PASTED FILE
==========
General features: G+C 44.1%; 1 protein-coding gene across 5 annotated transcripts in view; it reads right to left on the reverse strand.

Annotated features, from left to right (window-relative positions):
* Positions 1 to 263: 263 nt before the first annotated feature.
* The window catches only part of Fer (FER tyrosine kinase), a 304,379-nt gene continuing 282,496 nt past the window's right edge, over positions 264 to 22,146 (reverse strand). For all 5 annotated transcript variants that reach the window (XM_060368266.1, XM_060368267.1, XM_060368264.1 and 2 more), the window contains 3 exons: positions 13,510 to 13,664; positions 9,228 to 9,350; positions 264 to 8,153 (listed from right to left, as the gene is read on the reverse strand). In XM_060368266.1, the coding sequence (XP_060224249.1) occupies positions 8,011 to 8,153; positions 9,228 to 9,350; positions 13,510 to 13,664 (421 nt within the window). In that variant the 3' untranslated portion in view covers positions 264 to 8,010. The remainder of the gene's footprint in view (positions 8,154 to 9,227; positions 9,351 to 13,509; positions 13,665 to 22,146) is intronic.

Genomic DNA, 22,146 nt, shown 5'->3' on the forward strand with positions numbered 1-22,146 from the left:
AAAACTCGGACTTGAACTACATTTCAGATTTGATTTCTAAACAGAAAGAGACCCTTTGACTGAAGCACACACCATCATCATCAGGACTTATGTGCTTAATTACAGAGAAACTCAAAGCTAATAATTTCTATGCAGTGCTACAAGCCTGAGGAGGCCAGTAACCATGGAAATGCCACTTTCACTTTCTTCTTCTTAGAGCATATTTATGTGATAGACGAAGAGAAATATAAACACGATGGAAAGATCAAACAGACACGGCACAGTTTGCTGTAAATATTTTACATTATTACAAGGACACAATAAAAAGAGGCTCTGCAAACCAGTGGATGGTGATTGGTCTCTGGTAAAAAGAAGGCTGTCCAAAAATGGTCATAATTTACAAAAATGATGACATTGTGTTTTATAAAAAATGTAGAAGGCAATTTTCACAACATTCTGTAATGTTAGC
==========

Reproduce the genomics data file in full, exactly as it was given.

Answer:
General features: G+C 44.1%; 1 protein-coding gene across 5 annotated transcripts in view; it reads right to left on the reverse strand.

Annotated features, from left to right (window-relative positions):
* Positions 1 to 263: 263 nt before the first annotated feature.
* The window catches only part of Fer (FER tyrosine kinase), a 304,379-nt gene continuing 282,496 nt past the window's right edge, over positions 264 to 22,146 (reverse strand). For all 5 annotated transcript variants that reach the window (XM_060368266.1, XM_060368267.1, XM_060368264.1 and 2 more), the window contains 3 exons: positions 13,510 to 13,664; positions 9,228 to 9,350; positions 264 to 8,153 (listed from right to left, as the gene is read on the reverse strand). In XM_060368266.1, the coding sequence (XP_060224249.1) occupies positions 8,011 to 8,153; positions 9,228 to 9,350; positions 13,510 to 13,664 (421 nt within the window). In that variant the 3' untranslated portion in view covers positions 264 to 8,010. The remainder of the gene's footprint in view (positions 8,154 to 9,227; positions 9,351 to 13,509; positions 13,665 to 22,146) is intronic.

Genomic DNA, 22,146 nt, shown 5'->3' on the forward strand with positions numbered 1-22,146 from the left:
AAAACTCGGACTTGAACTACATTTCAGATTTGATTTCTAAACAGAAAGAGACCCTTTGACTGAAGCACACACCATCATCATCAGGACTTATGTGCTTAATTACAGAGAAACTCAAAGCTAATAATTTCTATGCAGTGCTACAAGCCTGAGGAGGCCAGTAACCATGGAAATGCCACTTTCACTTTCTTCTTCTTAGAGCATATTTATGTGATAGACGAAGAGAAATATAAACACGATGGAAAGATCAAACAGACACGGCACAGTTTGCTGTAAATATTTTACATTATTACAAGGACACAATAAAAAGAGGCTCTGCAAACCAGTGGATGGTGATTGGTCTCTGGTAAAAAGAAGGCTGTCCAAAAATGGTCATAATTTACAAAAATGATGACATTGTGTTTTATAAAAAATGTAGAAGGCAATTTTCACAACATTCTGTAATGTTAGC